The first thing to do is to have a look at your various hosting and services contracts and to look for the following points:
Once you have conducted your very own survey, grade the company. If you're not entirely satisfied, it may be worth considering switching providers before going on a trip. Indeed, you will probably not be able to check your email as often as usual while you are traveling, and will certainly have things to think about other than your ten-digit customer follow-up number--if a company cannot remember you by name, it's a bad sign anyway.
As we have seen, .Mac and the iTunes Music Store are backed up by email support that allows for easy interaction around the globe. Some companies, though, still insist that you do call them. Keep in mind that toll-free numbers are only toll-free within their country of origin (with the exception of some rare international emergency numbers like 112, the European equivalent of 911).
Mac users can always post on the AppleCare Discussion Forums, on which they can find community-powered help from users around the world.
If you can do so, you may also want to make sure that you have "insider" access to the company. For example, knowing the work email of a level-2 support person or a customer service representative can allow you to bypass the usually inefficient layers of script-based support and annoying answering machines. Just make sure that these persons know that you have their addresses and have allowed you to use them!
There is nothing more frustrating than having to send one of your devices for repair while you are on the go. Indeed, not being familiar with the country you are in can make finding the right service provider a long, painful process. Depending on your contract, the reseller may refuse to perform warranty work.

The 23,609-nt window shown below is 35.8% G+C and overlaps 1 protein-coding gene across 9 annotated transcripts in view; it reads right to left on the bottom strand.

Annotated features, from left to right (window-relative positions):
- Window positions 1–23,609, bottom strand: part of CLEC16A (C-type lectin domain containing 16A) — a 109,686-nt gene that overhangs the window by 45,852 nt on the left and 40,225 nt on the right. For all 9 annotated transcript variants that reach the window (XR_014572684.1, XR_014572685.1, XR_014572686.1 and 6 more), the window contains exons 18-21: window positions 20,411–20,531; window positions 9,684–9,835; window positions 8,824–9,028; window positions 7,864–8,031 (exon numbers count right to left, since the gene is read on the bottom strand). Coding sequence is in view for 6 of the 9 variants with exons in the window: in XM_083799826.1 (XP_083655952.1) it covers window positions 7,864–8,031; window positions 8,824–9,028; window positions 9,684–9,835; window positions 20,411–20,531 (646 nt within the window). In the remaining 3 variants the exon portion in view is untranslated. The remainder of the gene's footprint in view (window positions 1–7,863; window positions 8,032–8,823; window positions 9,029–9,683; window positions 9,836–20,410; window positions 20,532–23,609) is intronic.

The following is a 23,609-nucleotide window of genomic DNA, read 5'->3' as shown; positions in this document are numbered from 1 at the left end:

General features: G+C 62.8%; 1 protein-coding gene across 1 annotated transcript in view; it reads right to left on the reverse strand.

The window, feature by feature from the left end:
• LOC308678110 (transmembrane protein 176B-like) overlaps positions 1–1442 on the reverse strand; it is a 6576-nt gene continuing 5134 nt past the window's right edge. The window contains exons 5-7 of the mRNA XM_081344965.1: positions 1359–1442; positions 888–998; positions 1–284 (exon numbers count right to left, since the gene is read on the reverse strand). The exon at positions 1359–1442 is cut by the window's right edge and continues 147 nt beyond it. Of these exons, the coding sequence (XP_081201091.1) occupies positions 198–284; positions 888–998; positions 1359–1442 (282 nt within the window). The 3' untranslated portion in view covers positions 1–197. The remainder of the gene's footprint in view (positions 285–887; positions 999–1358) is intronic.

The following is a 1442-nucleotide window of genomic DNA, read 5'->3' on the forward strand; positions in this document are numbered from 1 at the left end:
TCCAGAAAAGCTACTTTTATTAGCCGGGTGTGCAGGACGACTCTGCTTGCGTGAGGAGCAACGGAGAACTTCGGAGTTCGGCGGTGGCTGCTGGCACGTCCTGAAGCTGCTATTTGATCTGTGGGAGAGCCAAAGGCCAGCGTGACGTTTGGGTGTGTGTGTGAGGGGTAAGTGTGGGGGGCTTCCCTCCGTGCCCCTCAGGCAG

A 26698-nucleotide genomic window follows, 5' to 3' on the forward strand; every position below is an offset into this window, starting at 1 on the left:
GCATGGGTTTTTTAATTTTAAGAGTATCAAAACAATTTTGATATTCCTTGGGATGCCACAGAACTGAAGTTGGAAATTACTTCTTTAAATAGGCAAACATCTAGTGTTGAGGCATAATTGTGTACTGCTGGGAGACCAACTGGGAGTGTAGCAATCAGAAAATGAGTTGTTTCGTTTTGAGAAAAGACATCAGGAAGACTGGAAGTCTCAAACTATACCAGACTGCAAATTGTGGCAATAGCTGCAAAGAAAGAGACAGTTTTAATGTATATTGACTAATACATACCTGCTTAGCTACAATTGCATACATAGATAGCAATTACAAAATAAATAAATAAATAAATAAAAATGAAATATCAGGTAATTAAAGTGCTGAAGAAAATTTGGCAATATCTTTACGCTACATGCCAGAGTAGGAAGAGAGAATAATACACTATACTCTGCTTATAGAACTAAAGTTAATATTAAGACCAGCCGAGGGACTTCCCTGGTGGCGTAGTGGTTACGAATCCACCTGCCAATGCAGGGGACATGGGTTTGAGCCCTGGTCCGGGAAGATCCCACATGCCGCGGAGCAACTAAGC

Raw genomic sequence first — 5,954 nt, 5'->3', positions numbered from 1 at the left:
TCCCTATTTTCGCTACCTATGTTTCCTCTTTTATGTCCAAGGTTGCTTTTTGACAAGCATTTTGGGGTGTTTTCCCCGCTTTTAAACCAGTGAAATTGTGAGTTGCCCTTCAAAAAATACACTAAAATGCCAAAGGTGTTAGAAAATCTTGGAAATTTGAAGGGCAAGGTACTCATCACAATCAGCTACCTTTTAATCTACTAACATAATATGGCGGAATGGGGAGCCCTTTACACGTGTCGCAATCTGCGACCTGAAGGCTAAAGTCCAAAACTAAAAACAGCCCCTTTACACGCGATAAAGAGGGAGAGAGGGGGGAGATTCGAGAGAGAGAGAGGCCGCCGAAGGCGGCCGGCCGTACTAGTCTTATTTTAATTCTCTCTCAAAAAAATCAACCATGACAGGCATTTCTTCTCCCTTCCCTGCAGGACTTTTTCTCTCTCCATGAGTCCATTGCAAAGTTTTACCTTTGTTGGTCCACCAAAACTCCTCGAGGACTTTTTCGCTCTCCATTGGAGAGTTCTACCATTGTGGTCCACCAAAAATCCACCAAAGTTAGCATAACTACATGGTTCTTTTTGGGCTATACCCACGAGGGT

Here is a true story: a big Japanese electronics manufacturers once told me that I needed to write in Dutch to their central customer service office in the Netherlands to get a list of internationally approved service providers that could help me with a basic camera issue. Needless to say, none of these resellers were in Paris, where I was staying at the time.
Therefore, it's a good idea to carefully read your warranty before going on a trip and to pack all of the necessary papers with you. iBook and PowerBook users who chose to purchase an AppleCare Protection Plan will enjoy one of the best international support systems in the industry--a comforting thought. If you're not sure which plan you have or which one you should purchase with your next laptop, you can have a look here. Also, take the time to browse the Apple site from your country of destination and use the reseller locator to print a few addresses to keep with your warranty papers.
This page should give you a few ideas if you travel within the United States. Apple recently updated its reseller and service provider locators, turning them into advanced databases that are a lot easier to browse than the earlier versions were--yet another success story from the Apple webmasters.
The golden rule with Apple products is to only let Apple Authorized Service Providers touch your equipment. Indeed, only AASPs have the necessary knowledge to treat your device with due respect, without breaking your warranty.